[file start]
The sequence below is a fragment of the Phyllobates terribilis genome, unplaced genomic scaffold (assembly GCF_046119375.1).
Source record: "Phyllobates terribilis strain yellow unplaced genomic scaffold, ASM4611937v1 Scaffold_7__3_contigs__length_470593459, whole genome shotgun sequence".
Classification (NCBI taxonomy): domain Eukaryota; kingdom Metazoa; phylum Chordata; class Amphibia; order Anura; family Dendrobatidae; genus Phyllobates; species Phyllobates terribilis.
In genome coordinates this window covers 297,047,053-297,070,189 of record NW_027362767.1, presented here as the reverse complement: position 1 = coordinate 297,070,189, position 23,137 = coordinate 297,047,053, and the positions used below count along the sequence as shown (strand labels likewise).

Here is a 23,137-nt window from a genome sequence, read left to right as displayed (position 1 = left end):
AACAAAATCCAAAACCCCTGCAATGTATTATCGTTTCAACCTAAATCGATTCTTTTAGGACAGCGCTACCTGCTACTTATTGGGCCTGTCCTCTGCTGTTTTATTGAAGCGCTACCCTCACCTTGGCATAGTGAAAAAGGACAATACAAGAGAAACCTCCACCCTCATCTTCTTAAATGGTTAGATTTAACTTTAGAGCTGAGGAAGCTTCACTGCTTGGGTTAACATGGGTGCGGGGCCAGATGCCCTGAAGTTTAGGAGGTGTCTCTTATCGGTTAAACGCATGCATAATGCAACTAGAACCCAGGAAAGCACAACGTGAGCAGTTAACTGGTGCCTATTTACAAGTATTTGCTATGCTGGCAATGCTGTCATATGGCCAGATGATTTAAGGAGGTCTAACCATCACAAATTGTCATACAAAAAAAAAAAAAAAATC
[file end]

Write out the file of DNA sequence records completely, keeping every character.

The sequence below is a fragment of the Phyllobates terribilis genome, unplaced genomic scaffold (assembly GCF_046119375.1).
Source record: "Phyllobates terribilis strain yellow unplaced genomic scaffold, ASM4611937v1 Scaffold_7__3_contigs__length_470593459, whole genome shotgun sequence".
Classification (NCBI taxonomy): domain Eukaryota; kingdom Metazoa; phylum Chordata; class Amphibia; order Anura; family Dendrobatidae; genus Phyllobates; species Phyllobates terribilis.
In genome coordinates this window covers 297,047,053-297,070,189 of record NW_027362767.1, presented here as the reverse complement: position 1 = coordinate 297,070,189, position 23,137 = coordinate 297,047,053, and the positions used below count along the sequence as shown (strand labels likewise).

Here is a 23,137-nt window from a genome sequence, read left to right as displayed (position 1 = left end):
AACAAAATCCAAAACCCCTGCAATGTATTATCGTTTCAACCTAAATCGATTCTTTTAGGACAGCGCTACCTGCTACTTATTGGGCCTGTCCTCTGCTGTTTTATTGAAGCGCTACCCTCACCTTGGCATAGTGAAAAAGGACAATACAAGAGAAACCTCCACCCTCATCTTCTTAAATGGTTAGATTTAACTTTAGAGCTGAGGAAGCTTCACTGCTTGGGTTAACATGGGTGCGGGGCCAGATGCCCTGAAGTTTAGGAGGTGTCTCTTATCGGTTAAACGCATGCATAATGCAACTAGAACCCAGGAAAGCACAACGTGAGCAGTTAACTGGTGCCTATTTACAAGTATTTGCTATGCTGGCAATGCTGTCATATGGCCAGATGATTTAAGGAGGTCTAACCATCACAAATTGTCATACAAAAAAAAAAAAAAAATC